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Research on subgroups is not research on equity attributes: Evidence from an overview of systematic reviews on vaccination



Equity remains a priority in the international health development agenda. However, major inequities in vaccination coverage jeopardise the achievement of the Sustainable Development Goals. We aim at comprehensively describing how research has addressed equity issues related to vaccination.


We carried out an overview of systematic reviews (SRs) that explicitly explored the effects of interventions to improve vaccination in any context; for any vaccine and, in any language. We followed standard research synthesis methods to systematically search for SR, assess them for inclusion and extracting relevant data, particularly on vaccination related outcomes. To gather evidence on equity issues addressed in the SR, we used the PROGRESS-plus framework.


Our search obtained 2,003 hits which resulted in 54 included SRs, published between 1994 and 2014. The quality of SRs was generally poor, with less than half complying with most of the quality criteria. Reported vaccines included, by order of frequency, influenza and Expanded Programme on Immunisation vaccines. The types of interventions more frequently reported were related to vaccination delivery strategies, financial support and information, education and communication. Most of the SRs suggested effects favouring intervention groups as opposed to comparison groups. The most frequently reported equity attribute was ‘place of residence’ and the least reported equity attributes were sexual orientation and religion. Very few estimates of effects actually measured differences or changes between groups having those attributes and all of them referred to the place of residence. No data was found about reducing equity gaps for vulnerable groups or minorities, or attributes such as sexual orientation, education or specific religious groups.


Although research on vulnerable populations as a subgroup is abundant, it fails to report on the interventions that will actually reduce inequities and consider how redistribution of health care resources could shrink the gap between the privileged and most vulnerable groups including minorities. Research, if aiming at being responsive to global health policy trends, needs to report not only on specific attributes but also on how a better redistribution of health care resources could contribute to alleviating the unjust situation of the most vulnerable populations.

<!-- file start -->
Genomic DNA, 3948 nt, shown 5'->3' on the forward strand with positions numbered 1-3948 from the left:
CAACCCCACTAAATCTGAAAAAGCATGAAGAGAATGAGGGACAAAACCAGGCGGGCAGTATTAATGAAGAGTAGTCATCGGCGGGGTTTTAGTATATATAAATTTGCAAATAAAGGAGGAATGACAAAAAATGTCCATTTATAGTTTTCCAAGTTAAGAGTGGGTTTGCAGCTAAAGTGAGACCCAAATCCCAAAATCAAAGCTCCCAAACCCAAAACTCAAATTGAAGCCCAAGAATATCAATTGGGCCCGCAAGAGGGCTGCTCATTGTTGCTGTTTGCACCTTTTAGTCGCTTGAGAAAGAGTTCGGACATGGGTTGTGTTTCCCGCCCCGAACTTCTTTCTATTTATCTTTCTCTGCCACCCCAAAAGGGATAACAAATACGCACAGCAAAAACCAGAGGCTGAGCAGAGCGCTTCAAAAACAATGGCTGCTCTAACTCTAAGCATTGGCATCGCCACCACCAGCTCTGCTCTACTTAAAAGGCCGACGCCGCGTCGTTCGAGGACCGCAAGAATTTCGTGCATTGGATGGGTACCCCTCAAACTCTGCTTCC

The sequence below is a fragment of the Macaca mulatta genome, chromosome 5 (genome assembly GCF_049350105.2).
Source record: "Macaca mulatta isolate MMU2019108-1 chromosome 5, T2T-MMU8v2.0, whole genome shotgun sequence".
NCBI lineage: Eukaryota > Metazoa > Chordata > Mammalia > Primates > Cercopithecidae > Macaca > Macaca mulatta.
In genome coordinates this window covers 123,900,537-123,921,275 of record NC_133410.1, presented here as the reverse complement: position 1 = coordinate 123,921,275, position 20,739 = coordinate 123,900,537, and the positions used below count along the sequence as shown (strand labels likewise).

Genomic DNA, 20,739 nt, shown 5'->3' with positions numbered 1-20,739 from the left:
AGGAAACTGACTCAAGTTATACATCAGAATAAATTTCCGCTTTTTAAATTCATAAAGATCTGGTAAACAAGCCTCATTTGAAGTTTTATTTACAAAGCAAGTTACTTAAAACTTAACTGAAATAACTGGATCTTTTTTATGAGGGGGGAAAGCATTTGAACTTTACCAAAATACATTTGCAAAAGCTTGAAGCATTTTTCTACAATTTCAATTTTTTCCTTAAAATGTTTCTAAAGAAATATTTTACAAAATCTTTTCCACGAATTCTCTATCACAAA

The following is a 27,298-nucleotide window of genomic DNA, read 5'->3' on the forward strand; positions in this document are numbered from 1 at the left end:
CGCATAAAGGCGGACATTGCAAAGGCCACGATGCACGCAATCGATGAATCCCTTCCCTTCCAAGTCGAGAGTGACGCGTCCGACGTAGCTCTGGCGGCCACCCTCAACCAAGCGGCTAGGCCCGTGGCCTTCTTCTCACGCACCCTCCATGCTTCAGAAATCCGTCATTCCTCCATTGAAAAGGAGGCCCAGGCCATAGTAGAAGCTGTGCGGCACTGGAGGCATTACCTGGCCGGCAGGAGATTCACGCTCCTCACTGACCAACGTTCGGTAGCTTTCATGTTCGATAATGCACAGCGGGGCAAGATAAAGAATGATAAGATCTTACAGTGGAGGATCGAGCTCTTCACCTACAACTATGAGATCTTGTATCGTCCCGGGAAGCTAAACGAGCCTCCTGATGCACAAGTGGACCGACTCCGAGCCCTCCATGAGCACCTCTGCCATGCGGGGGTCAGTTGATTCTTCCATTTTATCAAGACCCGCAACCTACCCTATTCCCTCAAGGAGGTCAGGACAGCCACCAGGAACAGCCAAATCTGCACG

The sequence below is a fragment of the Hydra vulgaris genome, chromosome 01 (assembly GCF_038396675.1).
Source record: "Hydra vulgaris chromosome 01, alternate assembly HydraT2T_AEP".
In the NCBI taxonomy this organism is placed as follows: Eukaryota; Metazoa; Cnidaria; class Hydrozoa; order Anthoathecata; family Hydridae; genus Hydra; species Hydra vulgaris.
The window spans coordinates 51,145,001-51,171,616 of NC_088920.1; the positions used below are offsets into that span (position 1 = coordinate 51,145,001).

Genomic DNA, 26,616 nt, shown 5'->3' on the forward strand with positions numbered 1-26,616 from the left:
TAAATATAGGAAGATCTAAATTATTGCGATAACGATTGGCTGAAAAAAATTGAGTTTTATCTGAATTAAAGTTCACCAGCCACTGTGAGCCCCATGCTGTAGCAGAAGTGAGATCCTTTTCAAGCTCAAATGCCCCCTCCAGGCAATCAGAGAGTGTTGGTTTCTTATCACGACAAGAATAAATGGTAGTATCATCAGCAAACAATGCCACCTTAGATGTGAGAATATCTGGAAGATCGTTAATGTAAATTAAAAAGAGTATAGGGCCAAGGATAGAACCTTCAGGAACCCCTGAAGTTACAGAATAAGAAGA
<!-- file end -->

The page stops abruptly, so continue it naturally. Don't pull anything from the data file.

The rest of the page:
Research in context

Evidence before this study

We searched for published Systematic Reviews (SR) related to vaccination issues (e.g. Oyo-Ita 2011) and looked for evidence on interventions to reduce inequities. However, despite that the SR could focus on vulnerable populations, there was hardly any report on differential measures between groups to describe how equity could be improved. This lack of evidence on differentials would be a serious gap to informing global policies and their contribution to the Sustainable Development Goals.

Added value of this study

In order to verify to which extent this lack of evidence was real, we carried out an overview of systematic reviews containing vaccination outcomes, scrutinising whether these reviews did or did not report on equity issues.

We confirmed that despite the wealth of research on vulnerable groups there were two gaps in research: (1) while some ‘generic’ groups of vulnerable populations (e.g. the poor) are widely studied, minorities and other well-known disadvantaged groups (e.g. low educational status) are not. (2) Research reports on the effects of interventions in some vulnerable groups but hardly on actually reducing differences between the privileged populations and vulnerable ones on how to better redistribute health care, hence reducing inequities.

Implications of all available evidence

Standard research methods should be developed and encouragement given to use these to measure the effects of interventions that will potentially be useful in reducing inequity. Policy makers should demand better guidance not only on what works in vulnerable populations but, on how to be responsive to the unjust distribution of health and health care resources.


Equity in health is a fundamental moral and ethical commitment to reduce and eliminate unfair and unjust disparities in health and its determinants [1]. Health equity has been at the heart of international initiatives of human development for decades. [2]. With the recent declaration of the Sustainable Development Goals (SDG), communities, social entities, Non-Governmental Organisations, multi-lateral organisations, academia and other actors have repeatedly acknowledged the relevance of equity to ensure sustainable development [3]. Vaccination is no exception as it will target the whole population at several stages in life.

Data from WHO estimates based on administrative reporting and surveys, and data from large, good quality Demographic and Health Surveys, point at the same direction: while vaccination coverage of various antigens has steadily increased globally in the past decades, it has recently stagnated at 85% or 86% globally [4] (third dose of Diphtheria – Tetanus – Pertussis vaccine –DTP3; WHO estimates) and reached 76% [5] (DTP3 in 2015, WHO estimates) in the African Region. However, this progress has been unequal in different countries [6] and a considerable proportion of children remains partially or not fully vaccinated [7]. Factors like family income, education or geographic location are still associated with different vaccination coverage rates [8], especially in Low and Middle Income Countries (LMIC) [6]. For example, in Mali, immunisation is two times higher in wealthier households than compared to poor ones, with this gap widening over 30% in recent years (Demographic and Health Surveys) [9]. All these data invariable link low vaccination coverage with less wealth, being it at international, national or at sub-national levels.